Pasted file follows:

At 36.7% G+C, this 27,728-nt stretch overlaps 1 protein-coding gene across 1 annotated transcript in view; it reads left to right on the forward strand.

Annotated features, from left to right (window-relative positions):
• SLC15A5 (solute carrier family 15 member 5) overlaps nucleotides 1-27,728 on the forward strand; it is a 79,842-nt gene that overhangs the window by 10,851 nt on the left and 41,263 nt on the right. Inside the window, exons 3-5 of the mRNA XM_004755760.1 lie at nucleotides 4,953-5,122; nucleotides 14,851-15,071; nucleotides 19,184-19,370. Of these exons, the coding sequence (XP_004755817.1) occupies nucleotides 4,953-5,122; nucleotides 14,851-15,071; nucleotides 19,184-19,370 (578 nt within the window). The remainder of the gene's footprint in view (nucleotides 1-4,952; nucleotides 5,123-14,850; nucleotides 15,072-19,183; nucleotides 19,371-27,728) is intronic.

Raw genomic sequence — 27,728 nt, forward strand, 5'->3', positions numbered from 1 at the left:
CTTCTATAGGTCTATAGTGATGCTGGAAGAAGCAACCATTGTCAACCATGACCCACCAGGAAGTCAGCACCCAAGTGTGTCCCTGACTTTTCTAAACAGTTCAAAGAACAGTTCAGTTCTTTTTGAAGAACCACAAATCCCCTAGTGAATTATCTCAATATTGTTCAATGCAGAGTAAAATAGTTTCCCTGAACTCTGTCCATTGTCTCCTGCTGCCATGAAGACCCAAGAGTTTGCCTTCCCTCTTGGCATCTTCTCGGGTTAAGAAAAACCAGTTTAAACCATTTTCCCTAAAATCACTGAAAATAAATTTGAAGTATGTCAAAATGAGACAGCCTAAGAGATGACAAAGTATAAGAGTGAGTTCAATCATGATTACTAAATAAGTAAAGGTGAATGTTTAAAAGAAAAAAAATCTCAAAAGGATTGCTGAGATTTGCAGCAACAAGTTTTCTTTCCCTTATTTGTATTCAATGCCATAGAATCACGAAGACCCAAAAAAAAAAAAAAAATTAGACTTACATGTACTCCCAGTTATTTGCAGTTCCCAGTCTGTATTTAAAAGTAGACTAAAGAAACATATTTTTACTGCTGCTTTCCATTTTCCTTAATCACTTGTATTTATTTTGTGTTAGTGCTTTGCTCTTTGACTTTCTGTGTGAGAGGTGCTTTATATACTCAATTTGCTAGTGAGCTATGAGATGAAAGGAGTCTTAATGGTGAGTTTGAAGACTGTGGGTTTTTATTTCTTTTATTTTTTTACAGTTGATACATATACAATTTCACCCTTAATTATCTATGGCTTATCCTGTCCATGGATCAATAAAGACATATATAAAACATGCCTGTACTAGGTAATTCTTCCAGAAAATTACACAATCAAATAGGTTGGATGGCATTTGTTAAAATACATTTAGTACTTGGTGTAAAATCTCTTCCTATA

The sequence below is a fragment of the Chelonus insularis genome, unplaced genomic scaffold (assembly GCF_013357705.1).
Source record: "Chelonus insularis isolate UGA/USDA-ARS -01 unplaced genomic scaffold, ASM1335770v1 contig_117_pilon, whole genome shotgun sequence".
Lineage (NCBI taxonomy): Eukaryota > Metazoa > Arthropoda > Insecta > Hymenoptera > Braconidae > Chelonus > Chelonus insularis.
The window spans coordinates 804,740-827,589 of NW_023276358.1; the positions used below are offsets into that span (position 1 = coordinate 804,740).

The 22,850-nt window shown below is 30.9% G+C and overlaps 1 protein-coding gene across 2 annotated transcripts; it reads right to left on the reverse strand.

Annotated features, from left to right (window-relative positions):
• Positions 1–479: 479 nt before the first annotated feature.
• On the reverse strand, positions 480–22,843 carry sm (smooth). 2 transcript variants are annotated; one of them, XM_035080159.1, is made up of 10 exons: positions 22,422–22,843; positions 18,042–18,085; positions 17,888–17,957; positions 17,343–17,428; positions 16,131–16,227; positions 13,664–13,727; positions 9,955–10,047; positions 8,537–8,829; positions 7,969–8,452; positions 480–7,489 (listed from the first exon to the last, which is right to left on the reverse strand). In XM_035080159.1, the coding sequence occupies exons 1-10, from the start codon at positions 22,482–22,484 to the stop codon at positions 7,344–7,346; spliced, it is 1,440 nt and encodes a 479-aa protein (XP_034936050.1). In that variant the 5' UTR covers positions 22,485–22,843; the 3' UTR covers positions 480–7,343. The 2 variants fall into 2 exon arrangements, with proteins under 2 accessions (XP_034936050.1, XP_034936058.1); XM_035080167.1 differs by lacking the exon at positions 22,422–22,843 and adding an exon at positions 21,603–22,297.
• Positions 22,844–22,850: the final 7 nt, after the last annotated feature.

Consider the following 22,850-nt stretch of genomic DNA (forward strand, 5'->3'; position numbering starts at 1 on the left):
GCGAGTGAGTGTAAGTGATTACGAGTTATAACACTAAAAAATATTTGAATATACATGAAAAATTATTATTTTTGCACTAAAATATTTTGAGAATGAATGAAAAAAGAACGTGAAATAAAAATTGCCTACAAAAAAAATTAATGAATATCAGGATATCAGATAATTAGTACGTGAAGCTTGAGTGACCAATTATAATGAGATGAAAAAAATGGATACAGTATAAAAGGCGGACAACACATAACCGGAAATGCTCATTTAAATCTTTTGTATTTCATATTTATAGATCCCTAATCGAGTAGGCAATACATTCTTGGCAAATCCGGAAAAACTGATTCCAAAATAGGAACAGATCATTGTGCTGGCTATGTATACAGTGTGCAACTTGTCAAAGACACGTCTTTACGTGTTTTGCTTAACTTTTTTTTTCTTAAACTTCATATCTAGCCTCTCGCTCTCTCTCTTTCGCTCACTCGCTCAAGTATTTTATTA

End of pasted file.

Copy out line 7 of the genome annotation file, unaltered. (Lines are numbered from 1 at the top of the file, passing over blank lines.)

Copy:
Source record: "Chelonus insularis isolate UGA/USDA-ARS -01 unplaced genomic scaffold, ASM1335770v1 contig_117_pilon, whole genome shotgun sequence".